Rail worker compensated for vibration injury
Posted: 19th April 2013
A Network Rail worker who was left with permanent damage to his hands after working with vibrating tools for many years has won an undisclosed amount in compensation.
Kevin Thornton, 48, worked for Network Rail and its predecessors for more than 22 years as an engineer and bricklayer. He frequently used vibrating tools such as rock drills for many hours at a time. Although it has been known since the 1970s that excessive exposure to vibration poses a health risk to workers, Mr Thornton’s employers failed to monitor the amount of time he spent working with vibrating machinery to ensure that usage remained within safe limits.
In 2009, Mr Thornton began to experience symptoms of Hand Arm Vibration Syndrome, an industrial disease which is characterised by loss of grip, numbness and a whitening of the skin on the fingers. He commenced a personal injury claim against Network Rail, which admitted liability and agreed, in an out-of-court settlement, to pay him an undisclosed sum in damages.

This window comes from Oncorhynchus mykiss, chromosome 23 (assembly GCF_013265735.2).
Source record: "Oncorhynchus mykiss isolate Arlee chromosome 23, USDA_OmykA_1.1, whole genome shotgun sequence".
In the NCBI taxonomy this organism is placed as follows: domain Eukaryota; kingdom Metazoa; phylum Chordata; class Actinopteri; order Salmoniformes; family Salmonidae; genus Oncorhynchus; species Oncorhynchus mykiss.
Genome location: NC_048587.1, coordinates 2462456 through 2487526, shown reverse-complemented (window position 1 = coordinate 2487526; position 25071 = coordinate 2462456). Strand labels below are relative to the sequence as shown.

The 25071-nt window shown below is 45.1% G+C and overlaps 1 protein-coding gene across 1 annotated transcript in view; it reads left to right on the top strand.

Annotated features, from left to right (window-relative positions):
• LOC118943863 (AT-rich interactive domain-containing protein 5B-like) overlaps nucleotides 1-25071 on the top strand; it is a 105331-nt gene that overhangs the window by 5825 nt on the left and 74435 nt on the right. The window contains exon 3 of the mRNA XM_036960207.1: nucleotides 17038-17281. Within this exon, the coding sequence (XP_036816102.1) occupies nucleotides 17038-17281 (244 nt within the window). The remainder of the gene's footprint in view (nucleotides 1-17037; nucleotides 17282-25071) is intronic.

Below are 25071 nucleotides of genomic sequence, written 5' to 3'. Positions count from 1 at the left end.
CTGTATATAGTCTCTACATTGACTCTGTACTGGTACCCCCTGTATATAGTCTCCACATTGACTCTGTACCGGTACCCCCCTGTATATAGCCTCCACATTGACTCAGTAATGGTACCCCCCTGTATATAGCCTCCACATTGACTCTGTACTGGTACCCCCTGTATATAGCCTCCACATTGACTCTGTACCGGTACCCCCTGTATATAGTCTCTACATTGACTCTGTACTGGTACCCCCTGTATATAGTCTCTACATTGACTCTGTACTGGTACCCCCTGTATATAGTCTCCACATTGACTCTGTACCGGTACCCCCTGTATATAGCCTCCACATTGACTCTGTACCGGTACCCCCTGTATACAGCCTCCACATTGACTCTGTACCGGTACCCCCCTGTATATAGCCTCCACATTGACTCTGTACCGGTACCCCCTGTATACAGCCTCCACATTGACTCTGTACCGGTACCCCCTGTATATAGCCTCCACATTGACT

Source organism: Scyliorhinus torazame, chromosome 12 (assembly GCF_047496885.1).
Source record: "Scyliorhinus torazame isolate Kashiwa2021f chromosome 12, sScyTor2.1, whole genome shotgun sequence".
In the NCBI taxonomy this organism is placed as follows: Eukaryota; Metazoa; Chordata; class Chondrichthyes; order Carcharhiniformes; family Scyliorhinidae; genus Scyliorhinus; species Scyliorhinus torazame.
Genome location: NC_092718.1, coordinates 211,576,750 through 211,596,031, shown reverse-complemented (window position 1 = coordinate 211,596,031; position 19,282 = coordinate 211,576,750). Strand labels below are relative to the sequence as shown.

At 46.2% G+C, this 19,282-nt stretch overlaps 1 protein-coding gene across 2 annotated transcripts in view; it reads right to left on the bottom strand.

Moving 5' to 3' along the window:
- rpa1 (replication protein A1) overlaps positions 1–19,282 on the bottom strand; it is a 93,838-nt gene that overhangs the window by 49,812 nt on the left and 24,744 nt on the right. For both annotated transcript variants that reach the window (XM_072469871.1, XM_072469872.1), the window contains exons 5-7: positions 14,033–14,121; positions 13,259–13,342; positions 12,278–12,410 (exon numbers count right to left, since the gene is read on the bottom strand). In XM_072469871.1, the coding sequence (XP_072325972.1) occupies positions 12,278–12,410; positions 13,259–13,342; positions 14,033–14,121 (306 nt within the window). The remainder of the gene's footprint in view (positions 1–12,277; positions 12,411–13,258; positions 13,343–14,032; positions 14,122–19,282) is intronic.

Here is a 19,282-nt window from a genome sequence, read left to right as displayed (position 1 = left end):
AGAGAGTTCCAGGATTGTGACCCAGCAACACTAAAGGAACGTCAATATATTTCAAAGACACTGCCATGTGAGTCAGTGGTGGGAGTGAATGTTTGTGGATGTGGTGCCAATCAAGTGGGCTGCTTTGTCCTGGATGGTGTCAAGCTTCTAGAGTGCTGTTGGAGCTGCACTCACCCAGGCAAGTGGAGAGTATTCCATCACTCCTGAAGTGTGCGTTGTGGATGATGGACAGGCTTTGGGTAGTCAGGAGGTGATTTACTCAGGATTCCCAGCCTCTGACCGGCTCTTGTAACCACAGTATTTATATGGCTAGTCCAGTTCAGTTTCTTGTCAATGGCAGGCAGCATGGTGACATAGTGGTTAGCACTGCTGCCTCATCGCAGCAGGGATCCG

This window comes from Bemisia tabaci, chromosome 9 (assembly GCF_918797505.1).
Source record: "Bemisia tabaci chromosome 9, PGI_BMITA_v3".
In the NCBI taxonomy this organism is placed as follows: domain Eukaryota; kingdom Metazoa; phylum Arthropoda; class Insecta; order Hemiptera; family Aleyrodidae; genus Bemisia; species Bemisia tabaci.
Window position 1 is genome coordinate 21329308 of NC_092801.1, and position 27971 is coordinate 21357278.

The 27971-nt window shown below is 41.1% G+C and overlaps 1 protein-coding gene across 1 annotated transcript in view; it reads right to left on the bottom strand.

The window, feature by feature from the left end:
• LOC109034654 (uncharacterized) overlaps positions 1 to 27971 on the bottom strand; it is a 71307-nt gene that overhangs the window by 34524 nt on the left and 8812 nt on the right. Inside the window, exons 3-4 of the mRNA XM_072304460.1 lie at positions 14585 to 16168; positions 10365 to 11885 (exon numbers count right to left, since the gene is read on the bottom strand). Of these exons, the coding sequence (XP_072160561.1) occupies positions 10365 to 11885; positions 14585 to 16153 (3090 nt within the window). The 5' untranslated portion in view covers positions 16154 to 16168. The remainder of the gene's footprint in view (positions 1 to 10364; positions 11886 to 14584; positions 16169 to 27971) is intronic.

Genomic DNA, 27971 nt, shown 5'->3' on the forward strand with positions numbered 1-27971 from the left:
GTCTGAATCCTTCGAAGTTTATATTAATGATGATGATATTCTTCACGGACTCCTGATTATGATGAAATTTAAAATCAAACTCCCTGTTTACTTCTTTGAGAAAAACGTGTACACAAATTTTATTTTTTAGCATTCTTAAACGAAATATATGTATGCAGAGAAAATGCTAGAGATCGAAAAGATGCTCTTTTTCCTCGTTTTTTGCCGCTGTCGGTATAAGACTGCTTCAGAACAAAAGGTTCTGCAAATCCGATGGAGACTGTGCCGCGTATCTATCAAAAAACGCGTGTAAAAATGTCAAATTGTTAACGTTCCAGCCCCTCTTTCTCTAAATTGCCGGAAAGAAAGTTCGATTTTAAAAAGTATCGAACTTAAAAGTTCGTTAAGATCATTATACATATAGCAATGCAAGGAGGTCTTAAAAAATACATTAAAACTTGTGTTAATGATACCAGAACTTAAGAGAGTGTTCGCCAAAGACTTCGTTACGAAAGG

After Mr Thornton brought his claim, his role was changed so that he no longer works with vibrating tools. Although his condition has improved, he will suffer symptoms for the rest of his life and these could get worse over time.
Employers have a duty to protect their employees from the harmful effects caused by continued use of hand-held power tools. The preventive action that needs to be taken depends on the level of the risk involved. For high-risk situations, employers are required to use an action plan to check and control levels of exposure. This might include effective training, ensuring the regular maintenance of equipment and the continuous monitoring of employees’ health levels.
If you have been injured at work because of your employer’s failure to protect your health and safety, you could be entitled to compensation. Contact us for advice. For further information on our services click here.